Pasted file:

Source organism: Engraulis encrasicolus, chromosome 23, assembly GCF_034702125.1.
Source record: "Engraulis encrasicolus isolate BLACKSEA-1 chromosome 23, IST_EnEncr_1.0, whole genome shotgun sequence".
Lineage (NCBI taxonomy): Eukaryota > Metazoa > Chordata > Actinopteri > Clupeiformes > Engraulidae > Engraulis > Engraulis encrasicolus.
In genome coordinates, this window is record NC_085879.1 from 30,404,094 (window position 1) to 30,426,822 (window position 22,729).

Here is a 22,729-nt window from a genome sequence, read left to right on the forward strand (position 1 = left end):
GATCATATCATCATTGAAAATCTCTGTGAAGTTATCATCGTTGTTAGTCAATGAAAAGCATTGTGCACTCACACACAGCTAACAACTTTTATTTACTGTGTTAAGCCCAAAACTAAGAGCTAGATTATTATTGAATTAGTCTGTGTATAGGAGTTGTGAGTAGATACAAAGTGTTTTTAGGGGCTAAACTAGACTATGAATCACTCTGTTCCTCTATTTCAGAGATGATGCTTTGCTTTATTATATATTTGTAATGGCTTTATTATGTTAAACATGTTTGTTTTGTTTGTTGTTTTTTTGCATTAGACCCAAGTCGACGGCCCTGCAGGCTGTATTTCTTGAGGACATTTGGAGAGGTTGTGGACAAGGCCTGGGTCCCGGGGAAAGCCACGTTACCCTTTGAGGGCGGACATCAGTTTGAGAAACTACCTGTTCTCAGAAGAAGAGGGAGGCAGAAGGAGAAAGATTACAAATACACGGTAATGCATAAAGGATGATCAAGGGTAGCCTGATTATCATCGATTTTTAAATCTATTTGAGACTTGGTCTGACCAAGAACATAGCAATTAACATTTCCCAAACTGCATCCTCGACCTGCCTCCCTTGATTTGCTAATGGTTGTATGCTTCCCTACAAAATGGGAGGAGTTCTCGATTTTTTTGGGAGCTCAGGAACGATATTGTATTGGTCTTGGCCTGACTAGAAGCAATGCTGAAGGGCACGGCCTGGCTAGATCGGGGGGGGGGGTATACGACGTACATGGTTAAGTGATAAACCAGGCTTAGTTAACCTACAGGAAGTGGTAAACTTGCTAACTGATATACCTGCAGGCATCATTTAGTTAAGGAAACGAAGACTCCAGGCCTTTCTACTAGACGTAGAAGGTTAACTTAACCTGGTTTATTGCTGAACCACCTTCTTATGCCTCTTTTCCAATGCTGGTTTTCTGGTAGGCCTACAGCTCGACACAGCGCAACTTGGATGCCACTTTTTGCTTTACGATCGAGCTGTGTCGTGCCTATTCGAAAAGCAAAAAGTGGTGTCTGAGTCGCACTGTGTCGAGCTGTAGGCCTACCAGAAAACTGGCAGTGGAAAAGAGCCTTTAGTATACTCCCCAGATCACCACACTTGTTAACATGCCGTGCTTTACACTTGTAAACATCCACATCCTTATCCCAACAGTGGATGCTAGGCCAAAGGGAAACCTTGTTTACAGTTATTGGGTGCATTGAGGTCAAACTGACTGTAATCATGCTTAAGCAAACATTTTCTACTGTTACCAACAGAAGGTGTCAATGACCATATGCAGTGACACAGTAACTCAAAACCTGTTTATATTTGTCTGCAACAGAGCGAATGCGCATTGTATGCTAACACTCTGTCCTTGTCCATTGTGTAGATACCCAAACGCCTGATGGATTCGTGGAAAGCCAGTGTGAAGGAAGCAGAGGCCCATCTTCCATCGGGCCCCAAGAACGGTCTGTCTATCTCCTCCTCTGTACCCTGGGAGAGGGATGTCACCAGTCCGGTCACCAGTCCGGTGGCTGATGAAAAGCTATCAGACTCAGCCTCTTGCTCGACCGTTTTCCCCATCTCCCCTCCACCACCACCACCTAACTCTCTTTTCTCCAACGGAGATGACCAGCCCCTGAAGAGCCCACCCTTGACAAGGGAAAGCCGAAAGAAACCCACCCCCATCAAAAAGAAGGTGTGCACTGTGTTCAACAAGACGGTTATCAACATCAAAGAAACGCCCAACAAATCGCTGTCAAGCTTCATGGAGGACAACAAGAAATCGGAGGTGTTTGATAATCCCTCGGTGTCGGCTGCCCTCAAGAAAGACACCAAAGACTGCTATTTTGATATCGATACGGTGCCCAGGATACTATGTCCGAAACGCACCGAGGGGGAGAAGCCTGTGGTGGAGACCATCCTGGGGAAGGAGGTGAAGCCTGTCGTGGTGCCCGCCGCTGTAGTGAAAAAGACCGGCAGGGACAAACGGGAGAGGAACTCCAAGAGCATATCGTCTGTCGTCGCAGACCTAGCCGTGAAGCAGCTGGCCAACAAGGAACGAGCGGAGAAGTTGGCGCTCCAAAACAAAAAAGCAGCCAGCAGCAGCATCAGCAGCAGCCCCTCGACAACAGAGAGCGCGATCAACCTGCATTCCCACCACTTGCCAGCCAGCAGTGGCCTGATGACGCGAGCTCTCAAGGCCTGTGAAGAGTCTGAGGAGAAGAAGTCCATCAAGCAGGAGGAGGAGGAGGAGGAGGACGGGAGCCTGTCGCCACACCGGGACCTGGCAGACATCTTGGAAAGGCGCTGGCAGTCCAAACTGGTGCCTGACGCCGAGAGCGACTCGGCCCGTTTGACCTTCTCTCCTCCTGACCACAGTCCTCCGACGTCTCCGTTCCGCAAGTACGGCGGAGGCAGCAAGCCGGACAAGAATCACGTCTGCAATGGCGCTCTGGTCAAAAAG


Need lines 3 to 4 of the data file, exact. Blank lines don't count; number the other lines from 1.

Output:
Lineage (NCBI taxonomy): Eukaryota > Metazoa > Chordata > Actinopteri > Clupeiformes > Engraulidae > Engraulis > Engraulis encrasicolus.
In genome coordinates, this window is record NC_085879.1 from 30,404,094 (window position 1) to 30,426,822 (window position 22,729).